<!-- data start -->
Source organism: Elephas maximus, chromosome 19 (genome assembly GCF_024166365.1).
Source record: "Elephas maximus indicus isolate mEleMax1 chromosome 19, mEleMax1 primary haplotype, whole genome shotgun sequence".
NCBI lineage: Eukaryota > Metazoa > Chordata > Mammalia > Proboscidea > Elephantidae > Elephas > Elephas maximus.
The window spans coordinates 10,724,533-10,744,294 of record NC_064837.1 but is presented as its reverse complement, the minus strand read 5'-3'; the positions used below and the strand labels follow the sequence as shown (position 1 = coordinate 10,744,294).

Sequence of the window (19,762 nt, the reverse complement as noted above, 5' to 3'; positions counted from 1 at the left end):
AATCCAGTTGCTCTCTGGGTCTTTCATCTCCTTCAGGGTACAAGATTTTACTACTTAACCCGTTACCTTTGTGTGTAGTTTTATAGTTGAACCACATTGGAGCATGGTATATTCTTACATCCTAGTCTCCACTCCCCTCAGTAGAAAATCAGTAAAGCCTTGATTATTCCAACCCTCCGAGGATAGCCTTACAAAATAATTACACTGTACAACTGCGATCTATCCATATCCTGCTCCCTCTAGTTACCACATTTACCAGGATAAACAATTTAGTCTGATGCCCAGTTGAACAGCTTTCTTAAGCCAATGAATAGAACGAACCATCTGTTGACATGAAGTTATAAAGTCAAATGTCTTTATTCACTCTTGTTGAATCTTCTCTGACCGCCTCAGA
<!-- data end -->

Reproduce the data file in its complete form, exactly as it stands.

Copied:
Source organism: Elephas maximus, chromosome 19 (genome assembly GCF_024166365.1).
Source record: "Elephas maximus indicus isolate mEleMax1 chromosome 19, mEleMax1 primary haplotype, whole genome shotgun sequence".
NCBI lineage: Eukaryota > Metazoa > Chordata > Mammalia > Proboscidea > Elephantidae > Elephas > Elephas maximus.
The window spans coordinates 10,724,533-10,744,294 of record NC_064837.1 but is presented as its reverse complement, the minus strand read 5'-3'; the positions used below and the strand labels follow the sequence as shown (position 1 = coordinate 10,744,294).

Sequence of the window (19,762 nt, the reverse complement as noted above, 5' to 3'; positions counted from 1 at the left end):
AATCCAGTTGCTCTCTGGGTCTTTCATCTCCTTCAGGGTACAAGATTTTACTACTTAACCCGTTACCTTTGTGTGTAGTTTTATAGTTGAACCACATTGGAGCATGGTATATTCTTACATCCTAGTCTCCACTCCCCTCAGTAGAAAATCAGTAAAGCCTTGATTATTCCAACCCTCCGAGGATAGCCTTACAAAATAATTACACTGTACAACTGCGATCTATCCATATCCTGCTCCCTCTAGTTACCACATTTACCAGGATAAACAATTTAGTCTGATGCCCAGTTGAACAGCTTTCTTAAGCCAATGAATAGAACGAACCATCTGTTGACATGAAGTTATAAAGTCAAATGTCTTTATTCACTCTTGTTGAATCTTCTCTGACCGCCTCAGA